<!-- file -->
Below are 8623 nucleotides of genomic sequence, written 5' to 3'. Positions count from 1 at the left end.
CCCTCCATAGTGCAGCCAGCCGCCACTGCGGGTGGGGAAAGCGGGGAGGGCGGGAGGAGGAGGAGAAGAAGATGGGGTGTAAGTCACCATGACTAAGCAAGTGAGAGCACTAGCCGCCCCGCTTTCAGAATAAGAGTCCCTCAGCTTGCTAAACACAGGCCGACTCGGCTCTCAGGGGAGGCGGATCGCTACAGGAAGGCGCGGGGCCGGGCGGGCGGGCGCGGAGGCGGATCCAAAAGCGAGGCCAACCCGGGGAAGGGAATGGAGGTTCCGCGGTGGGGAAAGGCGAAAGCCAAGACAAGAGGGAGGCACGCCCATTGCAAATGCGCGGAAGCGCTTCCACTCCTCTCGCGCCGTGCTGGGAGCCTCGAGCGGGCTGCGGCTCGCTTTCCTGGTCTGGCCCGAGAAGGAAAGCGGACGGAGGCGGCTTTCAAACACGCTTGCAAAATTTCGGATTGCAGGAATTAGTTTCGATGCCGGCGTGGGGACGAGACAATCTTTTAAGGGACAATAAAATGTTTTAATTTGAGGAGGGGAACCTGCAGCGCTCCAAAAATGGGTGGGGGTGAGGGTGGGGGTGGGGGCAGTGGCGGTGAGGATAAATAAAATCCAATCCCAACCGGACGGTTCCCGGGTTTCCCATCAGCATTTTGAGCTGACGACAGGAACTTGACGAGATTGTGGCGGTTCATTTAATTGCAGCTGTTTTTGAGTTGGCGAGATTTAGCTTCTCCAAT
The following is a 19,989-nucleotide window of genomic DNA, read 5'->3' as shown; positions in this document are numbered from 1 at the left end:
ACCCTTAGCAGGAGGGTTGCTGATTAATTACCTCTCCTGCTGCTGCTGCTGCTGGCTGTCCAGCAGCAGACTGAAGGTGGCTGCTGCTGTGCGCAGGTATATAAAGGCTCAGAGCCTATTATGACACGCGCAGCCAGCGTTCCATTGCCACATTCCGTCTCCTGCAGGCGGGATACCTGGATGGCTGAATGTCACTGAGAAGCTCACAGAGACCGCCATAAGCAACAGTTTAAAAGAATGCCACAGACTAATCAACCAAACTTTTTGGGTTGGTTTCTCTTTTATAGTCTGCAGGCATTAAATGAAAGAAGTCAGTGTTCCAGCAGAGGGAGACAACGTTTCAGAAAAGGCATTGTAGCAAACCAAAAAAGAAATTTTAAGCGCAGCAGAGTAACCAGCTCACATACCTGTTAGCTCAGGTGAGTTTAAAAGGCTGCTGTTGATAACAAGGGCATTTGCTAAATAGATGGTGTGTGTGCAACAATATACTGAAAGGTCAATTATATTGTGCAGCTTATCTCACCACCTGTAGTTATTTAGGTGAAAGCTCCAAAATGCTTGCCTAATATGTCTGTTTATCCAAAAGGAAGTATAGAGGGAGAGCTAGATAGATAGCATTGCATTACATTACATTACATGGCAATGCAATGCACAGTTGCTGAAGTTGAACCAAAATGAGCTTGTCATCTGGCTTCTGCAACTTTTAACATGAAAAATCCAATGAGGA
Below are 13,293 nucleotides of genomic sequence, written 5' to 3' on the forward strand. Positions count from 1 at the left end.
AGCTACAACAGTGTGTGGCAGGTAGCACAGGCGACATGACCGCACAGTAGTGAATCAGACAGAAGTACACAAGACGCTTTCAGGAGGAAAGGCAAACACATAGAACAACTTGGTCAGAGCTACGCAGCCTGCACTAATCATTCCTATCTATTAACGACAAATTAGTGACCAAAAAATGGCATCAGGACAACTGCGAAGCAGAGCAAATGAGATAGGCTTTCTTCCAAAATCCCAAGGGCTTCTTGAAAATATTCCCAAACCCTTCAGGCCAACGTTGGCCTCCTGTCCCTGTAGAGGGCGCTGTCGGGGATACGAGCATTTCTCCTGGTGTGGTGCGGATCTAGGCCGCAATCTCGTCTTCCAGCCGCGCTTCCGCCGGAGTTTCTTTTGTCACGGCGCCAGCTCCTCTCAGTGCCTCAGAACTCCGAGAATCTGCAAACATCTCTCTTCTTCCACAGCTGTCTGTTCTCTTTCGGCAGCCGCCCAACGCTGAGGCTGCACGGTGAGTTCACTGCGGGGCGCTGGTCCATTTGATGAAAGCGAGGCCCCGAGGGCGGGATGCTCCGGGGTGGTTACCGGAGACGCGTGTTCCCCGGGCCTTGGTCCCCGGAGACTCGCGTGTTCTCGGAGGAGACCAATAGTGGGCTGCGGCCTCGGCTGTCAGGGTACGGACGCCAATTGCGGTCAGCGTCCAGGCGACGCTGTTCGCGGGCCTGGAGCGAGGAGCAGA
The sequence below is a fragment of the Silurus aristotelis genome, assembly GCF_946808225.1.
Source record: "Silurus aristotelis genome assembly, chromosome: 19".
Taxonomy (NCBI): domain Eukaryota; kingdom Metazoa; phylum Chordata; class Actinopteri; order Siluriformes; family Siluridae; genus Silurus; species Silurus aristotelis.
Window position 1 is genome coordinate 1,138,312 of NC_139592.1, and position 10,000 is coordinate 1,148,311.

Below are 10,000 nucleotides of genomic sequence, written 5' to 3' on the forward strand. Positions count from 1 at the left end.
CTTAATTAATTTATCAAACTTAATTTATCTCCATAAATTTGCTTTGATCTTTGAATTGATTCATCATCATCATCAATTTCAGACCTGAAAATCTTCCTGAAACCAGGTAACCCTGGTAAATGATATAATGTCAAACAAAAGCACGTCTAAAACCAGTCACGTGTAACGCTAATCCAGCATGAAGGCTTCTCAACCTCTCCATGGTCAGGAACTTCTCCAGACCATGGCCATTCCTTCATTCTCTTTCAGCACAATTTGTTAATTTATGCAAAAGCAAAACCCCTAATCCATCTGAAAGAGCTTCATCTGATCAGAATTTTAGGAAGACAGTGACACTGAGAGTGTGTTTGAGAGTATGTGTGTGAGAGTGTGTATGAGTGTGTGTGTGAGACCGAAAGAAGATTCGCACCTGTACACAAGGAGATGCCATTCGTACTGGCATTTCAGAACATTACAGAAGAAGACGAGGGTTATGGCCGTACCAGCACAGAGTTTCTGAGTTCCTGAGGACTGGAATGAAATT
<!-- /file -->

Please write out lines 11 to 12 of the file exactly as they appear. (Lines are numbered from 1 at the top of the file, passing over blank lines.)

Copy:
Below are 10,000 nucleotides of genomic sequence, written 5' to 3' on the forward strand. Positions count from 1 at the left end.
CTTAATTAATTTATCAAACTTAATTTATCTCCATAAATTTGCTTTGATCTTTGAATTGATTCATCATCATCATCAATTTCAGACCTGAAAATCTTCCTGAAACCAGGTAACCCTGGTAAATGATATAATGTCAAACAAAAGCACGTCTAAAACCAGTCACGTGTAACGCTAATCCAGCATGAAGGCTTCTCAACCTCTCCATGGTCAGGAACTTCTCCAGACCATGGCCATTCCTTCATTCTCTTTCAGCACAATTTGTTAATTTATGCAAAAGCAAAACCCCTAATCCATCTGAAAGAGCTTCATCTGATCAGAATTTTAGGAAGACAGTGACACTGAGAGTGTGTTTGAGAGTATGTGTGTGAGAGTGTGTATGAGTGTGTGTGTGAGACCGAAAGAAGATTCGCACCTGTACACAAGGAGATGCCATTCGTACTGGCATTTCAGAACATTACAGAAGAAGACGAGGGTTATGGCCGTACCAGCACAGAGTTTCTGAGTTCCTGAGGACTGGAATGAAATT